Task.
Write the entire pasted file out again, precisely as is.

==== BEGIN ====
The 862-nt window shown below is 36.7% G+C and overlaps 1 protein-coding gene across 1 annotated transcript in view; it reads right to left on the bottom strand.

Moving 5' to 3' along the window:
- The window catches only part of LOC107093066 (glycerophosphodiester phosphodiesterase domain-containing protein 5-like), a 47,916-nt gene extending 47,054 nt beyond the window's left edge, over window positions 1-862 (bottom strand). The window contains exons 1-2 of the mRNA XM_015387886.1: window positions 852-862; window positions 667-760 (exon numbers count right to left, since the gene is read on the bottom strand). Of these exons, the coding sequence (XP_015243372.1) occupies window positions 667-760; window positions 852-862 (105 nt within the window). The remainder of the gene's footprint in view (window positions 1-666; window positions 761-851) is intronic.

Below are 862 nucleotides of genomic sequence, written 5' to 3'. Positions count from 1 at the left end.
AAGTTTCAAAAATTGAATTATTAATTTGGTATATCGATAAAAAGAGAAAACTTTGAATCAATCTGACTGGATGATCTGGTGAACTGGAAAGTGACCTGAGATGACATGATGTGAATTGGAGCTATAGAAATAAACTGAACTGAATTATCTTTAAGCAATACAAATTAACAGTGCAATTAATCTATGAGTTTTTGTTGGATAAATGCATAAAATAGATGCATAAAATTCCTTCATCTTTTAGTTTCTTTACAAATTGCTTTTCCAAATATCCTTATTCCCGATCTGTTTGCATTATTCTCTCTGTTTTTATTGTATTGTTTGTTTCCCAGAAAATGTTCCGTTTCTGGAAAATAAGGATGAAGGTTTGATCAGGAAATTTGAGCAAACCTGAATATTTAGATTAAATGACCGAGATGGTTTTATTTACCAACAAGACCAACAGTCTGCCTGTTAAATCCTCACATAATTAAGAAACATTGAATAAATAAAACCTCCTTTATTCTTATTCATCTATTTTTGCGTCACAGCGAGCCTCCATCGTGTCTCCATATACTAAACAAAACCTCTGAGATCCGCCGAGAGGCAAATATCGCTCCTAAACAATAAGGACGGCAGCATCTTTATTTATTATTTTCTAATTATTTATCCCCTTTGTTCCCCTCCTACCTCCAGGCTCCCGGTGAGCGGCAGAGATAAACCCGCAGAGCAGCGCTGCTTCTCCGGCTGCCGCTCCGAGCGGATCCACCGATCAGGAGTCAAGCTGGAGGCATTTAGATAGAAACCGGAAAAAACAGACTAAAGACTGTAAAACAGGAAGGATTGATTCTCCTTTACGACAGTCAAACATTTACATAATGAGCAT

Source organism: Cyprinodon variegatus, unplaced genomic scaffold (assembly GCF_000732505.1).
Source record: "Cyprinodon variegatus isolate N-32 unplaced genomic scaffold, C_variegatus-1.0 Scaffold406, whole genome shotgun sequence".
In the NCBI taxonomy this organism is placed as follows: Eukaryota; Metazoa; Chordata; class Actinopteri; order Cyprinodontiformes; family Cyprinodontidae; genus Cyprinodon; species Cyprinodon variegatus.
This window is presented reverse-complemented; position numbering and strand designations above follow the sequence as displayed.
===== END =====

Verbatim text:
The 862-nt window shown below is 36.7% G+C and overlaps 1 protein-coding gene across 1 annotated transcript in view; it reads right to left on the bottom strand.

Moving 5' to 3' along the window:
- The window catches only part of LOC107093066 (glycerophosphodiester phosphodiesterase domain-containing protein 5-like), a 47,916-nt gene extending 47,054 nt beyond the window's left edge, over window positions 1-862 (bottom strand). The window contains exons 1-2 of the mRNA XM_015387886.1: window positions 852-862; window positions 667-760 (exon numbers count right to left, since the gene is read on the bottom strand). Of these exons, the coding sequence (XP_015243372.1) occupies window positions 667-760; window positions 852-862 (105 nt within the window). The remainder of the gene's footprint in view (window positions 1-666; window positions 761-851) is intronic.

Below are 862 nucleotides of genomic sequence, written 5' to 3'. Positions count from 1 at the left end.
AAGTTTCAAAAATTGAATTATTAATTTGGTATATCGATAAAAAGAGAAAACTTTGAATCAATCTGACTGGATGATCTGGTGAACTGGAAAGTGACCTGAGATGACATGATGTGAATTGGAGCTATAGAAATAAACTGAACTGAATTATCTTTAAGCAATACAAATTAACAGTGCAATTAATCTATGAGTTTTTGTTGGATAAATGCATAAAATAGATGCATAAAATTCCTTCATCTTTTAGTTTCTTTACAAATTGCTTTTCCAAATATCCTTATTCCCGATCTGTTTGCATTATTCTCTCTGTTTTTATTGTATTGTTTGTTTCCCAGAAAATGTTCCGTTTCTGGAAAATAAGGATGAAGGTTTGATCAGGAAATTTGAGCAAACCTGAATATTTAGATTAAATGACCGAGATGGTTTTATTTACCAACAAGACCAACAGTCTGCCTGTTAAATCCTCACATAATTAAGAAACATTGAATAAATAAAACCTCCTTTATTCTTATTCATCTATTTTTGCGTCACAGCGAGCCTCCATCGTGTCTCCATATACTAAACAAAACCTCTGAGATCCGCCGAGAGGCAAATATCGCTCCTAAACAATAAGGACGGCAGCATCTTTATTTATTATTTTCTAATTATTTATCCCCTTTGTTCCCCTCCTACCTCCAGGCTCCCGGTGAGCGGCAGAGATAAACCCGCAGAGCAGCGCTGCTTCTCCGGCTGCCGCTCCGAGCGGATCCACCGATCAGGAGTCAAGCTGGAGGCATTTAGATAGAAACCGGAAAAAACAGACTAAAGACTGTAAAACAGGAAGGATTGATTCTCCTTTACGACAGTCAAACATTTACATAATGAGCAT

Source organism: Cyprinodon variegatus, unplaced genomic scaffold (assembly GCF_000732505.1).
Source record: "Cyprinodon variegatus isolate N-32 unplaced genomic scaffold, C_variegatus-1.0 Scaffold406, whole genome shotgun sequence".
In the NCBI taxonomy this organism is placed as follows: Eukaryota; Metazoa; Chordata; class Actinopteri; order Cyprinodontiformes; family Cyprinodontidae; genus Cyprinodon; species Cyprinodon variegatus.
This window is presented reverse-complemented; position numbering and strand designations above follow the sequence as displayed.